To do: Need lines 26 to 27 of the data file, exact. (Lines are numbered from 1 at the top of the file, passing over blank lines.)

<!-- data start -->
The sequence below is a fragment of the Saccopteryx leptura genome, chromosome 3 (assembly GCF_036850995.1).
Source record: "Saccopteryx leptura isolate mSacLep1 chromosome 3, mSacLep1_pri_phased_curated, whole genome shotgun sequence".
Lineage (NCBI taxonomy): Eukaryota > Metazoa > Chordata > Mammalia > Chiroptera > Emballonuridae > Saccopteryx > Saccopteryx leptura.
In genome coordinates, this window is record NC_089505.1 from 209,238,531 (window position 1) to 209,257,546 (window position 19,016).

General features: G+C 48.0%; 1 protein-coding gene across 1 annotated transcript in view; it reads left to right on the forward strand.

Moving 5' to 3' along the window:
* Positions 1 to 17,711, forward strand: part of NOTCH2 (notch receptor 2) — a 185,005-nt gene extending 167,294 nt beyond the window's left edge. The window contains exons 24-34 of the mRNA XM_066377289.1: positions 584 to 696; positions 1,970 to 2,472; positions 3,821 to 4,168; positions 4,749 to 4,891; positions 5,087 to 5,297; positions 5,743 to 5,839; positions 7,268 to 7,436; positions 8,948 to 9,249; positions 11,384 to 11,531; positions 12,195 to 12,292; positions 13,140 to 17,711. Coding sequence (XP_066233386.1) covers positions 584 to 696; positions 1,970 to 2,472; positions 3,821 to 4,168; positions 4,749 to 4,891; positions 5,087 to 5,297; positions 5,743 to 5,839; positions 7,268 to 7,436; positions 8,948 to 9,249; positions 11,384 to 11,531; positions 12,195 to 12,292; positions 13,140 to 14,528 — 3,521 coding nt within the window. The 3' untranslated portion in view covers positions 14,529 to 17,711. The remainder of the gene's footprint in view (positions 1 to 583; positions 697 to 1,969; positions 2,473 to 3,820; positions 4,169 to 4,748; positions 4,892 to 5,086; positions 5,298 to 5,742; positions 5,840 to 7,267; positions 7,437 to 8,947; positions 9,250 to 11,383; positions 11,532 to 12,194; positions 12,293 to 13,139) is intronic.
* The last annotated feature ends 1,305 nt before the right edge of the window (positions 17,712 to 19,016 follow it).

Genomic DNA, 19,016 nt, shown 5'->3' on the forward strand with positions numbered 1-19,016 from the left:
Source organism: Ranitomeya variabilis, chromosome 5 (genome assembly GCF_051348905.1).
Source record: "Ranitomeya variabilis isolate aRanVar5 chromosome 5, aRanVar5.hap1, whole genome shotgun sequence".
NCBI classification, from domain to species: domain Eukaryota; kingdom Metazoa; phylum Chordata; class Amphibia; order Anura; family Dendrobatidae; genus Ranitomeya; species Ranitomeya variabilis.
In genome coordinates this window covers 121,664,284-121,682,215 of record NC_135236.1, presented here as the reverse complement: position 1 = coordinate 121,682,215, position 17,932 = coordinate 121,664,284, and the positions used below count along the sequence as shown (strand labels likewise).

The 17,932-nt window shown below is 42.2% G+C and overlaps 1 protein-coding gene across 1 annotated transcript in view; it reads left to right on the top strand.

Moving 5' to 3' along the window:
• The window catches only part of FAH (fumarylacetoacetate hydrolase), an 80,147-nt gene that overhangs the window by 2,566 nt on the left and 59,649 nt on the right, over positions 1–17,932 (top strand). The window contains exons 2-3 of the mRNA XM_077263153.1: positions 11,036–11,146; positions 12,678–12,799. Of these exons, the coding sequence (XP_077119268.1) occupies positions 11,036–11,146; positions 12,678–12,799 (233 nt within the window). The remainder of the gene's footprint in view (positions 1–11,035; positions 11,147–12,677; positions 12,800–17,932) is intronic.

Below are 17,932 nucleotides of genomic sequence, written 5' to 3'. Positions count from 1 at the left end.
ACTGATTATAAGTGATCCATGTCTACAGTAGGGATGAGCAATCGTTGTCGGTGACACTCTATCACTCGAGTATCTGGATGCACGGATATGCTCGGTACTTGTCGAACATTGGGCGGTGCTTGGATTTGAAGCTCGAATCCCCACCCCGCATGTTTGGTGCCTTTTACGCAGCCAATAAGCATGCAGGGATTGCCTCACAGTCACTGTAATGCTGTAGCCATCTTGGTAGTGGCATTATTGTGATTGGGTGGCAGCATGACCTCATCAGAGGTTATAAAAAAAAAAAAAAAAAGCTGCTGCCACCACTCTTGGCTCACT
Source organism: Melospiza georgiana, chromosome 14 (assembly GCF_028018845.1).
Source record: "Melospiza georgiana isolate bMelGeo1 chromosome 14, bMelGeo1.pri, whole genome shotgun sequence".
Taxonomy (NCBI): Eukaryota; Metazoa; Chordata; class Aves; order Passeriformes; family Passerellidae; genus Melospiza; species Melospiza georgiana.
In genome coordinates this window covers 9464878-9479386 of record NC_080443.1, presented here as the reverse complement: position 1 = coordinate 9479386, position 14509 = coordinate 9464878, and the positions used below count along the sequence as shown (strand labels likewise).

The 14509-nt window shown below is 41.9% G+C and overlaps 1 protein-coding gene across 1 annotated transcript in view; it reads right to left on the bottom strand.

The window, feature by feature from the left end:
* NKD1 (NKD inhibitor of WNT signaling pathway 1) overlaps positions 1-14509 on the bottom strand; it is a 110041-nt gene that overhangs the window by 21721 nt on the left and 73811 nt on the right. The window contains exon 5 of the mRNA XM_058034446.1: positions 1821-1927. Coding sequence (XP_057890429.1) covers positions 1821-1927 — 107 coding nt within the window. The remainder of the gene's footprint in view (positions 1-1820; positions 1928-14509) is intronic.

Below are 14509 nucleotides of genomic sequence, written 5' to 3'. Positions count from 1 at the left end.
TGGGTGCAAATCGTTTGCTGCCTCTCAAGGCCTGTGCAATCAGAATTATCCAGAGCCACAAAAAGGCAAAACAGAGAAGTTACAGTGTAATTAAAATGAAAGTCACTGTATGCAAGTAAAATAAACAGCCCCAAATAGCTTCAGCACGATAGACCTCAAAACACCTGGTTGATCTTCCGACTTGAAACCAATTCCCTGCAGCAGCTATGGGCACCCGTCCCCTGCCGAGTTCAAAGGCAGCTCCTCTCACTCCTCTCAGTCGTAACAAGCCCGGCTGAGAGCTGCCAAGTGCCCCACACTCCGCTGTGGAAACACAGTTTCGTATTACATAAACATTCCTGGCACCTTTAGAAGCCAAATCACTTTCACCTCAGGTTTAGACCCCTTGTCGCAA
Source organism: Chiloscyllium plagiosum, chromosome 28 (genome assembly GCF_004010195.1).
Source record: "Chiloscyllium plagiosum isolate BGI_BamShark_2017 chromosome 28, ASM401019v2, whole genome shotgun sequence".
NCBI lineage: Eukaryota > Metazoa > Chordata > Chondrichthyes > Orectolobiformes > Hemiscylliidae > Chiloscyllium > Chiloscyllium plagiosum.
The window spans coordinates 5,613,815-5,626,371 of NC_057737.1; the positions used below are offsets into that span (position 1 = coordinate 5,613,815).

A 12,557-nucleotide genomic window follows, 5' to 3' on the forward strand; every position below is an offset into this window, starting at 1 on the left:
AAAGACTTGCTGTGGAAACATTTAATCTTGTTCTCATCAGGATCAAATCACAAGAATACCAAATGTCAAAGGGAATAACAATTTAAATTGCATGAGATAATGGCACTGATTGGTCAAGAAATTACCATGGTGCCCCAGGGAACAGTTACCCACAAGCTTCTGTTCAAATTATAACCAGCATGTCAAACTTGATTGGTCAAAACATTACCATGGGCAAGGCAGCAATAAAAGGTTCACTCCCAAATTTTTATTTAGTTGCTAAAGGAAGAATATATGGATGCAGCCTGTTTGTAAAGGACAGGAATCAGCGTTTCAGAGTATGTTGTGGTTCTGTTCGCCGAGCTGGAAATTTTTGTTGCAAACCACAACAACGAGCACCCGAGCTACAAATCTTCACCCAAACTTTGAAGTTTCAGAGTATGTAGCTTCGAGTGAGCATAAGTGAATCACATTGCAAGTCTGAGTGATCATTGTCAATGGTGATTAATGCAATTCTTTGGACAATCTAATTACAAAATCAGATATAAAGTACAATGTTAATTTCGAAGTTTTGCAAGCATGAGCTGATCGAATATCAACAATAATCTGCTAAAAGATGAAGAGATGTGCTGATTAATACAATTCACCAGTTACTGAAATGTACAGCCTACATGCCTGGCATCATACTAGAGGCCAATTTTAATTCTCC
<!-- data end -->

Below are 14509 nucleotides of genomic sequence, written 5' to 3'. Positions count from 1 at the left end.
TGGGTGCAAATCGTTTGCTGCCTCTCAAGGCCTGTGCAATCAGAATTATCCAGAGCCACAAAAAGGCAAAACAGAGAAGTTACAGTGTAATTAAAATGAAAGTCACTGTATGCAAGTAAAATAAACAGCCCCAAATAGCTTCAGCACGATAGACCTCAAAACACCTGGTTGATCTTCCGACTTGAAACCAATTCCCTGCAGCAGCTATGGGCACCCGTCCCCTGCCGAGTTCAAAGGCAGCTCCTCTCACTCCTCTCAGTCGTAACAAGCCCGGCTGAGAGCTGCCAAGTGCCCCACACTCCGCTGTGGAAACACAGTTTCGTATTACATAAACATTCCTGGCACCTTTAGAAGCCAAATCACTTTCACCTCAGGTTTAGACCCCTTGTCGCAA